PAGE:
Properly Assess Compressed Air Demand

A careful analysis can lead to substantial savings and more.

By William Scales, Scales Industrial Technologies Inc.

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Most compressed air systems at process plants offer significant opportunities for improvement. A rigorous evaluation of an existing or new system can establish sustainable best practices for maximizing reliability and performance and minimizing lifecycle costs. In addition, it can forestall product contamination and scrap as well as the possibility of environmental damage.

The same optimization strategies and techniques apply to new systems and improvement of existing ones. They reflect a key common denominator: energy costs alone generally exceed the purchase price of a compressor in its first year of operation. Often, addressing the inappropriate application of compressed air and the proper control of the compressed air system provide the greatest savings.

Efforts must begin with analysis of demand. Every new plant will have specific initial requirements while an existing plant has established consumers. However, both of these likely will change over time, so always consider anticipated growth.

HOW MUCH AIR IS NEEDED?
Start by creating a "demand profile" form and listing each steady demand, based on manufacturers' specifications, including the required pressure and operating flow rates at minimum, average and peak conditions. Identify and separately list all intermittent demands with compressed air "on/off" cycle times in seconds or minutes. Include the number of shifts and resulting variations and potential future additions. Indicate whether the air is for process or general plant use or serves as breathing air.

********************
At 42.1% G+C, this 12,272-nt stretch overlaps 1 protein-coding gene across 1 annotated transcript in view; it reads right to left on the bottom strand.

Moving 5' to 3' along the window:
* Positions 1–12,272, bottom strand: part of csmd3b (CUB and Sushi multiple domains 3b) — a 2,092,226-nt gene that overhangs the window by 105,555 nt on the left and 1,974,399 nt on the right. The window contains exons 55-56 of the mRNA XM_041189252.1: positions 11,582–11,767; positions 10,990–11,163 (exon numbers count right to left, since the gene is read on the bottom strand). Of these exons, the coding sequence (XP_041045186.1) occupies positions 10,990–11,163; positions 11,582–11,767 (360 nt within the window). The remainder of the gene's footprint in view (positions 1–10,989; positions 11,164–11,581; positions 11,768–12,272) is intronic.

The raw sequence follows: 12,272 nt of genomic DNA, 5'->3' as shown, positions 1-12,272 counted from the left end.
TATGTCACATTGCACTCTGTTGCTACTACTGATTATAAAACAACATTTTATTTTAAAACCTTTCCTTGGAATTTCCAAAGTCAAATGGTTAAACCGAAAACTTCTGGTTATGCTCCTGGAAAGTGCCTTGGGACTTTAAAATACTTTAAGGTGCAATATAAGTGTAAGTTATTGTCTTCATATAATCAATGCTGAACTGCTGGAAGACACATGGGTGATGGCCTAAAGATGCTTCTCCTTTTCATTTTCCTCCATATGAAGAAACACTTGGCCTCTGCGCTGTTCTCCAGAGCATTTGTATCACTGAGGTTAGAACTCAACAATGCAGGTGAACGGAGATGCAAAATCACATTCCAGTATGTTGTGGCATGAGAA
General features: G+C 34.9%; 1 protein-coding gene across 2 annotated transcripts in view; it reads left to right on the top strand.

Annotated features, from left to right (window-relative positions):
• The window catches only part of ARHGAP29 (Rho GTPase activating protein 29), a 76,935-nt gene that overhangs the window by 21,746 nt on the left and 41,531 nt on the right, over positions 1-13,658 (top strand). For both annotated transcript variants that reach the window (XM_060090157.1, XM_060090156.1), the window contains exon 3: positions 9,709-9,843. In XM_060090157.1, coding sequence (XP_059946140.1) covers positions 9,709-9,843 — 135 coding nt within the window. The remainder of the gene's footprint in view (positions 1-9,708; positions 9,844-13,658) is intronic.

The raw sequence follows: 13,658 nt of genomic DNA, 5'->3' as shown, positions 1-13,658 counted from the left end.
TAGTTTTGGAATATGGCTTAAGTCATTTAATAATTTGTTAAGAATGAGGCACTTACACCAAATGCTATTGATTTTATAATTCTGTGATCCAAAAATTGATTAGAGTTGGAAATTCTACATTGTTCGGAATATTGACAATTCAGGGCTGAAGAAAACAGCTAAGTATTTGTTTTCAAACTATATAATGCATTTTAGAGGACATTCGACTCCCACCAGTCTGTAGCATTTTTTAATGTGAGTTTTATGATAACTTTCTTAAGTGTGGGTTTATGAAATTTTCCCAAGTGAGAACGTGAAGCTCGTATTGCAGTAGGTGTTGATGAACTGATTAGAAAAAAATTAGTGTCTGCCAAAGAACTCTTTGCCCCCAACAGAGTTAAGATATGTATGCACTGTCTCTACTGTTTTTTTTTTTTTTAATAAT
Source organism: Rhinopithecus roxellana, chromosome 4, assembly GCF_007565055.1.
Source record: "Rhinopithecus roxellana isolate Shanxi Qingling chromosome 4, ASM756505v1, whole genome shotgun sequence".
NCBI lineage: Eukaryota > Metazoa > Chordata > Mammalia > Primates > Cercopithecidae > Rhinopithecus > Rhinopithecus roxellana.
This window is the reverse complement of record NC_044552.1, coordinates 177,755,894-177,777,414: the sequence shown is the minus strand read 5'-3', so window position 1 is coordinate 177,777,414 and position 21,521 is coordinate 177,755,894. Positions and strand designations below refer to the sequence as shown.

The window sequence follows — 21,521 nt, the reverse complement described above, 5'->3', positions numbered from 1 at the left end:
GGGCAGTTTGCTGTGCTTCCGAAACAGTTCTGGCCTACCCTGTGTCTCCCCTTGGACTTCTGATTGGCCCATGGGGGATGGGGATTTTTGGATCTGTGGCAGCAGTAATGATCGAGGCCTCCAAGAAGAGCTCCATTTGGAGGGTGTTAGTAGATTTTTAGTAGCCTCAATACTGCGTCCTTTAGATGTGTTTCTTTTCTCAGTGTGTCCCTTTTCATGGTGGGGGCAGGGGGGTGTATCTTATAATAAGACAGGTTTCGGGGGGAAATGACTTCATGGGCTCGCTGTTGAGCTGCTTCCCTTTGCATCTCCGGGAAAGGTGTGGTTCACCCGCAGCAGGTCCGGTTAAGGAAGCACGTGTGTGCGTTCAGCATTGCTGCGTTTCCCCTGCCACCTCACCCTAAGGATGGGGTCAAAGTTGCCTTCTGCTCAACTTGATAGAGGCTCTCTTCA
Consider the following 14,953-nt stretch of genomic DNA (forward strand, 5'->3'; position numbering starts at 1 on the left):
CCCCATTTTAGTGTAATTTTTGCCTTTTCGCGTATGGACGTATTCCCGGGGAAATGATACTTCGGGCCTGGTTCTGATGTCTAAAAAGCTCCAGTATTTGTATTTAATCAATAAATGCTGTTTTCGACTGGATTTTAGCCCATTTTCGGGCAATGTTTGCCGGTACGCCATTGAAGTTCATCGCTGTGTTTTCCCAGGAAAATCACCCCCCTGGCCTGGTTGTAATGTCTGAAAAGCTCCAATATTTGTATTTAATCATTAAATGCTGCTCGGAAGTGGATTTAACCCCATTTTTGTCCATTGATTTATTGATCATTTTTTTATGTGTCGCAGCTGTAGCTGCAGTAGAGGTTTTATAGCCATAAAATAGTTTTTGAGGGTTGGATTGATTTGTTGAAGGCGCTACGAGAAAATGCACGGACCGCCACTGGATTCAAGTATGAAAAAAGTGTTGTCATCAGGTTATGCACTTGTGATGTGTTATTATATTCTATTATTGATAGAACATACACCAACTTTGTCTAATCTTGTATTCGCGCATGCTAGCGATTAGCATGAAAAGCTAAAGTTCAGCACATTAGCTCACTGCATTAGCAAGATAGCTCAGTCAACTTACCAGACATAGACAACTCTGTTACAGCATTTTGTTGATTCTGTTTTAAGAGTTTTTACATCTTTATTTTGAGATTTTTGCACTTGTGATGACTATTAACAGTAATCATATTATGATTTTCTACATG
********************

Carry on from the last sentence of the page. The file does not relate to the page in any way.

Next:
The type and size of compressors needed and the air quality necessary for the applications are very important factors. Consider the air quality requirement for the applications in selecting the compressors and the air treatment. While a specific process or plant standard may call for an oil-free air compressor, some sites have successfully installed lubricated compressors with proper filtration and excellent maintenance to provide oil-free air. In other cases, where a plant requires some oil-free air but has an almost equal demand in other applications that can tolerate a given lubricant level, two separate systems may make sense. International Organization for Standardization (ISO) standards classify the level of particulates, degree of dryness and amount of lubricant in the air.

Operating at the lowest possible system pressure allows for the most efficient operation. For example, in many compressors, reducing the compressor discharge pressure 10 psi can cut specific power by 5%. Many plants supply compressed air to the main distribution system at a pressure that is at least 5 psi above the required minimum, which is determined either by the most significant uses or one most sensitive to lower pressure.